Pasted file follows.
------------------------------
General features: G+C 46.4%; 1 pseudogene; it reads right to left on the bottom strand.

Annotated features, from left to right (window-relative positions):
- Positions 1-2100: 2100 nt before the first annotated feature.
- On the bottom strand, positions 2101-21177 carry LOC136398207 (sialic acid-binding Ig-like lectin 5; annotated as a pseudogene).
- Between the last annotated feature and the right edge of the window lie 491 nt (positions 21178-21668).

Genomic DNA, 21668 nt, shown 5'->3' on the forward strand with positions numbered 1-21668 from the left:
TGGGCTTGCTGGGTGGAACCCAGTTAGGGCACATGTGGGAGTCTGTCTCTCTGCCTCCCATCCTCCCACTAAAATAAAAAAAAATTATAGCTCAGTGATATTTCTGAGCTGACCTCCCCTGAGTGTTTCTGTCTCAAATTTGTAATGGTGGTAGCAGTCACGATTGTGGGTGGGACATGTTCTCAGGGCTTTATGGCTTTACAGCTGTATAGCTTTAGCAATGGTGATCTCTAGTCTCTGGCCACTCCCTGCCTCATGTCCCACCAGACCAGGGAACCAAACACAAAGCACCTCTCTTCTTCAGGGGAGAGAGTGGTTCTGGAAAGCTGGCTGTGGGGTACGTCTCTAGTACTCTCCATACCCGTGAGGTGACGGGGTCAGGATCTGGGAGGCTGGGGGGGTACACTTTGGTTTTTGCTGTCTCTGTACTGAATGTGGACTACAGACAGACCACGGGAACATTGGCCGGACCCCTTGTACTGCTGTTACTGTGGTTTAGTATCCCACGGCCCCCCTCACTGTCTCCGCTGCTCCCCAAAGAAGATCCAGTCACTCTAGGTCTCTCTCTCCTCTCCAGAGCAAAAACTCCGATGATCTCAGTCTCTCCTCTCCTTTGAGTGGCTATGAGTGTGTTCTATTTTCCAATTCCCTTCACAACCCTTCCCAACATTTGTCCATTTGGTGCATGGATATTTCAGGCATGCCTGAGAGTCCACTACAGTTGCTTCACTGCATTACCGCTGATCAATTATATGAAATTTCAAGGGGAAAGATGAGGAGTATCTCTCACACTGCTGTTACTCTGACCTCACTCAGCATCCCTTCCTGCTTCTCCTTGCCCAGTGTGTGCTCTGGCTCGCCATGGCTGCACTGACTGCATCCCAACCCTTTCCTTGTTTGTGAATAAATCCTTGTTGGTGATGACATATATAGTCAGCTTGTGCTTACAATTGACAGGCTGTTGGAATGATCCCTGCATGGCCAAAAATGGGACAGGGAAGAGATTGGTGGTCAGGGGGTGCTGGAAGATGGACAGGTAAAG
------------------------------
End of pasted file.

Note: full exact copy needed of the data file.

General features: G+C 46.4%; 1 pseudogene; it reads right to left on the bottom strand.

Annotated features, from left to right (window-relative positions):
- Positions 1-2100: 2100 nt before the first annotated feature.
- On the bottom strand, positions 2101-21177 carry LOC136398207 (sialic acid-binding Ig-like lectin 5; annotated as a pseudogene).
- Between the last annotated feature and the right edge of the window lie 491 nt (positions 21178-21668).

Genomic DNA, 21668 nt, shown 5'->3' on the forward strand with positions numbered 1-21668 from the left:
TGGGCTTGCTGGGTGGAACCCAGTTAGGGCACATGTGGGAGTCTGTCTCTCTGCCTCCCATCCTCCCACTAAAATAAAAAAAAATTATAGCTCAGTGATATTTCTGAGCTGACCTCCCCTGAGTGTTTCTGTCTCAAATTTGTAATGGTGGTAGCAGTCACGATTGTGGGTGGGACATGTTCTCAGGGCTTTATGGCTTTACAGCTGTATAGCTTTAGCAATGGTGATCTCTAGTCTCTGGCCACTCCCTGCCTCATGTCCCACCAGACCAGGGAACCAAACACAAAGCACCTCTCTTCTTCAGGGGAGAGAGTGGTTCTGGAAAGCTGGCTGTGGGGTACGTCTCTAGTACTCTCCATACCCGTGAGGTGACGGGGTCAGGATCTGGGAGGCTGGGGGGGTACACTTTGGTTTTTGCTGTCTCTGTACTGAATGTGGACTACAGACAGACCACGGGAACATTGGCCGGACCCCTTGTACTGCTGTTACTGTGGTTTAGTATCCCACGGCCCCCCTCACTGTCTCCGCTGCTCCCCAAAGAAGATCCAGTCACTCTAGGTCTCTCTCTCCTCTCCAGAGCAAAAACTCCGATGATCTCAGTCTCTCCTCTCCTTTGAGTGGCTATGAGTGTGTTCTATTTTCCAATTCCCTTCACAACCCTTCCCAACATTTGTCCATTTGGTGCATGGATATTTCAGGCATGCCTGAGAGTCCACTACAGTTGCTTCACTGCATTACCGCTGATCAATTATATGAAATTTCAAGGGGAAAGATGAGGAGTATCTCTCACACTGCTGTTACTCTGACCTCACTCAGCATCCCTTCCTGCTTCTCCTTGCCCAGTGTGTGCTCTGGCTCGCCATGGCTGCACTGACTGCATCCCAACCCTTTCCTTGTTTGTGAATAAATCCTTGTTGGTGATGACATATATAGTCAGCTTGTGCTTACAATTGACAGGCTGTTGGAATGATCCCTGCATGGCCAAAAATGGGACAGGGAAGAGATTGGTGGTCAGGGGGTGCTGGAAGATGGACAGGTAAAG